posted on Apr, 27 2003 @ 11:58 PM
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MASHANTUCKET, Conn. (AP) - James Toney had just finished a slugging contest with Vassiliy Jirov for the IBF cruiserweight title when his thoughts turned to bigger things.

``Chris Byrd better watch out,'' Toney said at the postfight news conference early Sunday after he earned a unanimous decision and handed Jirov his first professional loss. ``If the opportunity came for me, I'd fight Lennox Lewis or Chris Byrd.''

Lewis is the WBC heavyweight champion. Byrd is the IBF's. The name Toney didn't mention was WBA champion Roy Jones Jr., the former middleweight who took the title away from John Ruiz last month. Toney already has lost to Jones - back in 1994, the last time Toney was a world champion.

Now Toney is talking about following in Jones' footsteps and going after the heavyweight title.

``I'll fight anybody, anytime,'' Toney said. ``Is Chris Byrd here?''

As luck would have it, Byrd was in the room.

``I'll fight him right-handed,'' he said with a laugh, adding that he didn't think a fight with Toney was likely. ``I don't think James really wants it. I don't think his heart is in it.''

Toney caused a stir at Thursday's news conference when he upended two tables in a screaming match with Jirov's cut man. On Friday, the two fighters had separate weigh-ins.

Toney was ready for Saturday night's fight, shaping his gray goatee into a scowl from the opening bell and getting angrier - if that's possible - after a third-round low-blow sent a thud across the Fox Theater. (Jirov had a point deducted for another, less willful, low blow in the eighth.)

But most of the fight featured clean and violent punching. Toney landed 47 percent of his punches, and half of the 590 power punches; Jirov attacked more, but landed less, winning the first few rounds but failing to wear down the bulkier challenger.

Toney tagged Jirov at the end of the fourth, drawing blood from the champion's nose. At the end of sustained two-way punching to finish the fifth, the fighters glared at each other as they went back to their corners, a routine they repeated from then on.

Toney landed a couple of good shots to the head in the 10th. In the 11th, Jirov bullrushed him into the ropes with a series of body shots and staggered him in the middle of the ring, but referee Steve Smoger ruled that Toney slipped.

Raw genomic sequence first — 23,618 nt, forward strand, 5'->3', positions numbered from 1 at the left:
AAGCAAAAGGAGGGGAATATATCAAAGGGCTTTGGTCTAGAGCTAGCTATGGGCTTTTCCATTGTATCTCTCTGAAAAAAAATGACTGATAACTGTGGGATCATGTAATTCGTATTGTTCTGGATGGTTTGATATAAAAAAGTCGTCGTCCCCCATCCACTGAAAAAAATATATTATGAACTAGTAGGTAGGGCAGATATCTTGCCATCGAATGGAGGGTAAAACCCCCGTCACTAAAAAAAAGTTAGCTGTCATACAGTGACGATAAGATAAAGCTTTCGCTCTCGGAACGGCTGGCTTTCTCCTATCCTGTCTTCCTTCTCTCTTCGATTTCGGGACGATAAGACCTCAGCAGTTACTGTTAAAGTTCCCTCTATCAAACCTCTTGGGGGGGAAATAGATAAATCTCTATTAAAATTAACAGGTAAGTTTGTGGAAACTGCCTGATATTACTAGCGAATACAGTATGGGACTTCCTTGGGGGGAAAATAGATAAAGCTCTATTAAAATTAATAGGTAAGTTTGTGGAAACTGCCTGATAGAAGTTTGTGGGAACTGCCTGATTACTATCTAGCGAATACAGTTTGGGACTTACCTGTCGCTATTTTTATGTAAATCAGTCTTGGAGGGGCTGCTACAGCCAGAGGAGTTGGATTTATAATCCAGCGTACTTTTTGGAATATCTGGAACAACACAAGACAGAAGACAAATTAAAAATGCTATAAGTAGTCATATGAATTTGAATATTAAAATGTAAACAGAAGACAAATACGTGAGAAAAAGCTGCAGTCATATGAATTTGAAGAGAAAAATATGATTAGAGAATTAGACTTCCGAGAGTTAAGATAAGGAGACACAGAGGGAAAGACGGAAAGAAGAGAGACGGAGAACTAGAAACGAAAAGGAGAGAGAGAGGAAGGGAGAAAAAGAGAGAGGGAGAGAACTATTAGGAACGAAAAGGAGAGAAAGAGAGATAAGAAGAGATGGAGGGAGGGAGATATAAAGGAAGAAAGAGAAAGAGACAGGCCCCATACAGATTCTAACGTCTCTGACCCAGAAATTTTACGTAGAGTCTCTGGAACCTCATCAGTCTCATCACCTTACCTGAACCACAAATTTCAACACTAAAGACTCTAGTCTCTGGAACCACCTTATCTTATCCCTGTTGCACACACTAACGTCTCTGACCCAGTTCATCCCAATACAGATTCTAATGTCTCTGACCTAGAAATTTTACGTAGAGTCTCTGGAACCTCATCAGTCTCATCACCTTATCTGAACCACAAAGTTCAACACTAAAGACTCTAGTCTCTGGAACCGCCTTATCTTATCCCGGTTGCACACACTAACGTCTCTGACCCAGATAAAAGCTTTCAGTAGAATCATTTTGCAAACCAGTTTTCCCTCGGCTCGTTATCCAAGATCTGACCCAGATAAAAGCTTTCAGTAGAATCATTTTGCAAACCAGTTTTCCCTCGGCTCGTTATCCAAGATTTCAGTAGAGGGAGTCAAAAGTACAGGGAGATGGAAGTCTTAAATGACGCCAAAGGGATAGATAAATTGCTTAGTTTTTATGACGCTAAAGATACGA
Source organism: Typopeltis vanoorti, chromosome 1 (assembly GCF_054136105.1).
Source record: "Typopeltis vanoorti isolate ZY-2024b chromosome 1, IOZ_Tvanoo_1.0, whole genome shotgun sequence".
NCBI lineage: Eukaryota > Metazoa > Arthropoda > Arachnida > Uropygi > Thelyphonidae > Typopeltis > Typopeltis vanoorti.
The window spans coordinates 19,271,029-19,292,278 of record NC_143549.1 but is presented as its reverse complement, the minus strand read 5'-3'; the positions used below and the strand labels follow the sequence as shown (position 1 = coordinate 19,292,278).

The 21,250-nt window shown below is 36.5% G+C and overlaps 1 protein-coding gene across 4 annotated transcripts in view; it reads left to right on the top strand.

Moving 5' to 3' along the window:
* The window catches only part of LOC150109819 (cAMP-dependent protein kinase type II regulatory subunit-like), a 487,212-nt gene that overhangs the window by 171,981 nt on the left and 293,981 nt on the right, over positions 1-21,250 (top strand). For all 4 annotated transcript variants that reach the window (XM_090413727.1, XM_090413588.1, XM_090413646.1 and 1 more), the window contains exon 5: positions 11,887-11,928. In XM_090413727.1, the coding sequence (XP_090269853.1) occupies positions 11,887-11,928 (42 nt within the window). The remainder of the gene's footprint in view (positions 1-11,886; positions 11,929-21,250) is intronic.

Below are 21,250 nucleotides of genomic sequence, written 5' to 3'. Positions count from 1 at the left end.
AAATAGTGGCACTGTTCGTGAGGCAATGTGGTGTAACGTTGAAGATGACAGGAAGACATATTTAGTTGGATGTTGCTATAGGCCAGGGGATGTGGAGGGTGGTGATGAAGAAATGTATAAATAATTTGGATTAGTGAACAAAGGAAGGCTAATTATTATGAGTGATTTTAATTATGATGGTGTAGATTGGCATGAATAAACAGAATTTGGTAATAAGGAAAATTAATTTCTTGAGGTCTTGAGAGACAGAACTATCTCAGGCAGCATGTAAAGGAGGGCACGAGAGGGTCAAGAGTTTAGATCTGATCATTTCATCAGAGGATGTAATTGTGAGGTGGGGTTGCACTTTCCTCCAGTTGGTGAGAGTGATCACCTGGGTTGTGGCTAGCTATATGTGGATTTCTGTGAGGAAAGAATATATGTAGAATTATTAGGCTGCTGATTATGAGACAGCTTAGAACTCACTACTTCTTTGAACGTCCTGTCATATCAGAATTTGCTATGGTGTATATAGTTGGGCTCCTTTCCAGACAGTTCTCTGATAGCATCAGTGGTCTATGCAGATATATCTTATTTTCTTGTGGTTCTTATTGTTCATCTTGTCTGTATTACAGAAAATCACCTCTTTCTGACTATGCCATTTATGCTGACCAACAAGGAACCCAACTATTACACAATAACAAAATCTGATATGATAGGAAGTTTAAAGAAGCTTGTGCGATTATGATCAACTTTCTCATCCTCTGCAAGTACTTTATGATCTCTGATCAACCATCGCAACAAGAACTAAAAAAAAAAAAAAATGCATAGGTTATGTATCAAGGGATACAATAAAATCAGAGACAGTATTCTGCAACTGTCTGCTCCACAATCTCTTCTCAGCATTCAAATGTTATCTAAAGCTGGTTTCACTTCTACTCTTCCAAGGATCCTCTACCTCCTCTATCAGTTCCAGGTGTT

Both fighters appeared out of gas as they bobbed together against the ropes while saving their energy for a big blow. Then, with just seconds left, Toney landed a combination that sent Jirov to the canvas - the only knockdown of the fight.

Although most ringside observers thought the fight was in play going into the 12th and final round, the judges scored it a blowout: 117-109, 116-110, and 117-109.

``That right hand was something terrible,'' Toney said. ``It's like a Mack truck behind a 190-pound body.''

Toney (66-4-2, 42 KOs) was the middleweight champion in the early 1990s and held the super middleweight belt before losing to Jones on Nov. 18, 1994.

``I've been waiting a long time for James to wake up,'' trainer Freddie Roach said. ``He really got motivated.''

A native of Kazakhstan who lives in Phoenix, Jirov (31-1, 27 KOs) won a gold medal at the 1996 Olympics and was selected the most outstanding boxer in the Atlanta Games. But he hadn't fought in 14 months, and it hurt him after 36 minutes of pounding.

``I hadn't fought in a long time,'' he said. ``I'm going to go back to the gym and shake off the rust.''

As a co-featured fight, Antonio Tarver (21-1, 17 KOs) easily beat Montell Griffin (44-4, 29 KOs) to win the IBF and WBC light heavyweight titles vacated when Jones decided to become a heavyweight.

All three judges gave the fight to Tarver, 120-106.

Tarver, the bronze medalist at 178 pounds in the 1996 Olympics, earned the first belts of his professional career. Griffin is the only man to have beaten Jones.